The only time during the series when Mulder and Scully were allowed to investigate X-Files with the full backing of the FBI was the latter half of season 6 through all of season 7. It is satisfying to watch them be able to perform their job as they always wanted (although there are no “classics,” all but a few of these latter episodes are excellent tales). It is also evident that the two characters are at their happiest by the end of season 7. They are professionally at the pinnacle of their careers, doing work they love. The secret Syndicate has been uprooted, and the alien invasion potentially thwarted by the alien rebels. Mulder has made peace with his sister’s death. Mulder and Scully become much more openly loving with one another. It’s no wonder their love affair began around this time in their lives.


In the penultimate season 7 episode “Je Souhaite,” where Mulder is granted three wishes from a genie, the moral of the story is to not wish for things that are out of reach, but to enjoy the life you are living. The episode ends with Mulder spending the evening with Scully watching his favorite movie, “Caddy Shack.” This is basically a date. For those who thought it would be impossible to show Mulder and Scully on a date—including me—this is what it would look like. They know one another completely—it was never going to be like a typical TV version of an awkward first date. This moment, and the entire season, would be the happiest time they would ever share, considering what happened next—the next formula switch.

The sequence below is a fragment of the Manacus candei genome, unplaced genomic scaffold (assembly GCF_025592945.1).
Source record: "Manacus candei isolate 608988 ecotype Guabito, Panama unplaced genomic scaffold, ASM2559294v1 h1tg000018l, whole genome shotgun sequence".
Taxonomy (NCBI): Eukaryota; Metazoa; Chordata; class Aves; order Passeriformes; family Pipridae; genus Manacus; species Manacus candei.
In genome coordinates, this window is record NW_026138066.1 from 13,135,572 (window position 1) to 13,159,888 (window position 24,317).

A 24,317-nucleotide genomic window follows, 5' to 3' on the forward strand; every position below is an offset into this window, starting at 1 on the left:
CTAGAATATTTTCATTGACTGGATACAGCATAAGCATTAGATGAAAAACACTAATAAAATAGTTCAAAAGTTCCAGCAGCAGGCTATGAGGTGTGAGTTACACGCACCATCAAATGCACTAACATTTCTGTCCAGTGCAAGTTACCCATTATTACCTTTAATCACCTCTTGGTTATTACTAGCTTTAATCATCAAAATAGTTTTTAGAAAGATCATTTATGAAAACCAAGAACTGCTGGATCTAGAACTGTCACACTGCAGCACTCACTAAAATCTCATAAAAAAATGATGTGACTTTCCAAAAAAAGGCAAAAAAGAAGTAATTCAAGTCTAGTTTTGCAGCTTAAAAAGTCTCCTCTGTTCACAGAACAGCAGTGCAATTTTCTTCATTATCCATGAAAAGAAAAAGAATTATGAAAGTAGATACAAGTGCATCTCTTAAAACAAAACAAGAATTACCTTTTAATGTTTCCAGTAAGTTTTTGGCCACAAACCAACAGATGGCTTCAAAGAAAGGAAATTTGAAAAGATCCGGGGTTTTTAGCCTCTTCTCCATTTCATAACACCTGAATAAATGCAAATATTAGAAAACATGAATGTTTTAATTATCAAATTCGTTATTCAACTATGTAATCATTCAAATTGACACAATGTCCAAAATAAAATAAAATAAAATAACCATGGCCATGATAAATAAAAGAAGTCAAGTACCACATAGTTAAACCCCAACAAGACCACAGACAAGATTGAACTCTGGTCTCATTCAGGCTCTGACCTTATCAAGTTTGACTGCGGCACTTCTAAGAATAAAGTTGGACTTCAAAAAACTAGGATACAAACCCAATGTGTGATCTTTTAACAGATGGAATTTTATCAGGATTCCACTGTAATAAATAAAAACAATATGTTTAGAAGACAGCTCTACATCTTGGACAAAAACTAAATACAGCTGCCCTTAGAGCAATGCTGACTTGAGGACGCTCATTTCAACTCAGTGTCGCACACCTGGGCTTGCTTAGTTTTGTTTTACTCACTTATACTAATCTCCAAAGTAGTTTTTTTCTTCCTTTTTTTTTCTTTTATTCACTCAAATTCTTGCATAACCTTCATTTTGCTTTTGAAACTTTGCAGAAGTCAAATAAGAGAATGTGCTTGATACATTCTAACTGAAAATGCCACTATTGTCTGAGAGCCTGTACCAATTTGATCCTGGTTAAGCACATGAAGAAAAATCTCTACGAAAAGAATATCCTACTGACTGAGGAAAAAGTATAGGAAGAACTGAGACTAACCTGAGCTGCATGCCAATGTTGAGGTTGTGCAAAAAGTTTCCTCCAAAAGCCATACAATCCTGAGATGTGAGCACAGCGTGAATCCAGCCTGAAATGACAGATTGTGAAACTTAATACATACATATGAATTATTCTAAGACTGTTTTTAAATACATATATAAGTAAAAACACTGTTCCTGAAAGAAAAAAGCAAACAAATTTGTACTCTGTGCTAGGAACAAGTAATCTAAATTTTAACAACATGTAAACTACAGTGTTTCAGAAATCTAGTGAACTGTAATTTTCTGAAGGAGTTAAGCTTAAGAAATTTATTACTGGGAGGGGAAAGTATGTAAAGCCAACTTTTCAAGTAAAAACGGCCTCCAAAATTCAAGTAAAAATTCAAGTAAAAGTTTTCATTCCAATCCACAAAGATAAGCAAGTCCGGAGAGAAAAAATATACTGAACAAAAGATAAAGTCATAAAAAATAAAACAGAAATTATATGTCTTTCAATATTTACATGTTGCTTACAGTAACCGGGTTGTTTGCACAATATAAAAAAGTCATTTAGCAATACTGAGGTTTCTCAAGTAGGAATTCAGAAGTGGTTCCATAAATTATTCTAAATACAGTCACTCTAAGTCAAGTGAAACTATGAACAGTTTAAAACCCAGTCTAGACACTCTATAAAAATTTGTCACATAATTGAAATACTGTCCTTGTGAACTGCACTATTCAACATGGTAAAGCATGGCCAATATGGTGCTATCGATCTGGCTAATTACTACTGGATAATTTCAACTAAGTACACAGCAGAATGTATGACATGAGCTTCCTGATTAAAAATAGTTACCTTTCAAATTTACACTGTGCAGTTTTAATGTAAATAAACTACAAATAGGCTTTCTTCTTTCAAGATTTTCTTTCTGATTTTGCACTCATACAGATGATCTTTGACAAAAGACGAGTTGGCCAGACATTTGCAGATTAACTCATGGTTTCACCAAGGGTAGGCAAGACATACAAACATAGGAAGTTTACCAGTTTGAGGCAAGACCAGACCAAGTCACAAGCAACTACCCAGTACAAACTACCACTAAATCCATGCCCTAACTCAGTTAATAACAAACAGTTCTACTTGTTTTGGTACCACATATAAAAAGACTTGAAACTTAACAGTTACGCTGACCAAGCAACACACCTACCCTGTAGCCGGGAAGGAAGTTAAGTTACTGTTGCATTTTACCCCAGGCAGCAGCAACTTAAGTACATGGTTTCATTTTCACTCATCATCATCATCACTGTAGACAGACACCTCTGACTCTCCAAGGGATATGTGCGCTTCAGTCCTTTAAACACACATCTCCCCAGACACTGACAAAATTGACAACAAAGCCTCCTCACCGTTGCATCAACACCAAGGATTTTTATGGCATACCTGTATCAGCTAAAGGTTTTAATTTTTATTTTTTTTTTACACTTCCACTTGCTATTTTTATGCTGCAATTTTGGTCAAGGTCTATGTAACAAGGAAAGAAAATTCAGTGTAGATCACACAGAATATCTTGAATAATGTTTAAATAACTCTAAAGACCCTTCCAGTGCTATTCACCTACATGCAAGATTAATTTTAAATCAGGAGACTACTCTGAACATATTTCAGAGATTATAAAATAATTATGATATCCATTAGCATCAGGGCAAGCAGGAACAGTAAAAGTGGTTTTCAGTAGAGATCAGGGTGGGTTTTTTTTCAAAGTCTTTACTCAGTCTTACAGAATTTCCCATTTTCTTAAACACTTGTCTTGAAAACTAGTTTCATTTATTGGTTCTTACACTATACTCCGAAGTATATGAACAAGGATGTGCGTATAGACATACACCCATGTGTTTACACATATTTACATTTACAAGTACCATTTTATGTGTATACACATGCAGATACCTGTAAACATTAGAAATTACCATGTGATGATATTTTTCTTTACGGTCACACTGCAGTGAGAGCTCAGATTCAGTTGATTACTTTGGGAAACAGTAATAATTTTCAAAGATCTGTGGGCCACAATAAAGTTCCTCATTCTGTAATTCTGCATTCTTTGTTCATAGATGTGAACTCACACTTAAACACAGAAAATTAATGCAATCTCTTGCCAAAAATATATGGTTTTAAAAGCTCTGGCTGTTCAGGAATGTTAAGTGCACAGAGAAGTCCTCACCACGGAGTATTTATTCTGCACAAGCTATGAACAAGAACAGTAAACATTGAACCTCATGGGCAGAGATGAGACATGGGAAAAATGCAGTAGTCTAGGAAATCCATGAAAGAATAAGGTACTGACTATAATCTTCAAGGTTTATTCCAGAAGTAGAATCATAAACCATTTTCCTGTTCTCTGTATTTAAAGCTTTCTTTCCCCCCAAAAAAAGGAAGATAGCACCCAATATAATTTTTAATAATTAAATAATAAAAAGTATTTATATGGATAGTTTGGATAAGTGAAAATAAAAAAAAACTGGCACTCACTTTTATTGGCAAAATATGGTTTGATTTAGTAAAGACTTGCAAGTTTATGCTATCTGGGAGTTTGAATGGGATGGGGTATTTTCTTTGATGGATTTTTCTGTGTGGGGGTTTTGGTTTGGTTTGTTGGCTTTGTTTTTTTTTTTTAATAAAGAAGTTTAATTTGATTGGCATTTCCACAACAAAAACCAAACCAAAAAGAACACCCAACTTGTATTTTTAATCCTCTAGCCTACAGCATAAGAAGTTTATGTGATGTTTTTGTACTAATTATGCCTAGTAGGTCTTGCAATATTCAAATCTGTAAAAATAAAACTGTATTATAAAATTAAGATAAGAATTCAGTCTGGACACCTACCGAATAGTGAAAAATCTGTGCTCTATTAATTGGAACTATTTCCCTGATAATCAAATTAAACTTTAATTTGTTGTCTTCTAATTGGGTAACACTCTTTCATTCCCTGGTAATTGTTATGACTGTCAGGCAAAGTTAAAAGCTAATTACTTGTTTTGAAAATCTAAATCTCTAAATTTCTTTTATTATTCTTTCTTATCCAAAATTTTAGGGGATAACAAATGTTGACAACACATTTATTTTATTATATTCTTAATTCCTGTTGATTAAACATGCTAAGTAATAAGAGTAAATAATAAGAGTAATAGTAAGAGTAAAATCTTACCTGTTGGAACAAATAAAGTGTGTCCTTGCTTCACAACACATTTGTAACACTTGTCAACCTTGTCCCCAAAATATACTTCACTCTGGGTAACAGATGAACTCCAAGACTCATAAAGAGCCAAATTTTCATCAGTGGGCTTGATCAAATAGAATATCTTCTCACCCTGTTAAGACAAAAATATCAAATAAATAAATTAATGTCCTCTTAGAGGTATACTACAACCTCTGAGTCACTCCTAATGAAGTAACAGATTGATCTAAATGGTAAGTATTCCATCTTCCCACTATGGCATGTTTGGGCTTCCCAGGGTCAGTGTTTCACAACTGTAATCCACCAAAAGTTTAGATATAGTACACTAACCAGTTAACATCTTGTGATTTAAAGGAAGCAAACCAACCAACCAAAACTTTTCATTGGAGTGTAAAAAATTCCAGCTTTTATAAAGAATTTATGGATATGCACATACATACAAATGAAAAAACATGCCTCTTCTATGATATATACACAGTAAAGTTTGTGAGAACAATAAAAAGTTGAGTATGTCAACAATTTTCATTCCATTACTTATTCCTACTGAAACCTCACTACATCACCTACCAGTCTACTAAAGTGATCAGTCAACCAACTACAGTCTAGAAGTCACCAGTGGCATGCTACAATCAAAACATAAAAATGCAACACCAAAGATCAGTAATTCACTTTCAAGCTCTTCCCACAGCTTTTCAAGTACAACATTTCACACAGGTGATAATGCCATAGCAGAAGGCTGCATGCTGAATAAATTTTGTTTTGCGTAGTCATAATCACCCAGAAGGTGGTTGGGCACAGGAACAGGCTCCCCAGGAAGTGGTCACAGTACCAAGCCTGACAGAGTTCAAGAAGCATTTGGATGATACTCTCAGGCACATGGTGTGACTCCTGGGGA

In the end—in this end—Mulder is abducted by the Gray aliens who are trying to clean up the evidence of their work with the Syndicate. Scully is pregnant. It is deliberately open to interpretation whether they were both aware of this during the episode, or that they were together. Based on how the scenes were written and acted you could argue either way.

As the “Fight Club” quote hinted at, a change in formula was needed—in fact expected, because the X-Files had always made changes at similar points in its run. It was publicized that Duchovny was leaving the show, but FOX had not decided to renew the series. So when “Requiem” aired I truly believed that I was watching the series finale, and that the movies would continue the story. Even as the season finale aired, I was not expecting it to change the formula, but to end the show. I held this belief right up until the last frame. This was the experience of many fans because FOX did not renew the show for an 8th season until just before “Requiem” aired. The producers didn’t even know if it a season finale or a series finale when they were making it.

It felt like the right time to end the series. According to Frank Spotnitz: “There was a pretty strong sentiment inside and outside the show that it was time to call it a day.” Even a rabid season 1 fan like me was not hoping for a season 8. The show seemed to have run its course on the small screen.

What’s interesting to me now is that re-watching “Requiem” for the first time in 15 years, without any of the baggage about renewed contracts and ratings, etc., the episode is a pretty exciting re-set button. I’m actually excited to watch season 8 for what will be my first time. Wish me luck.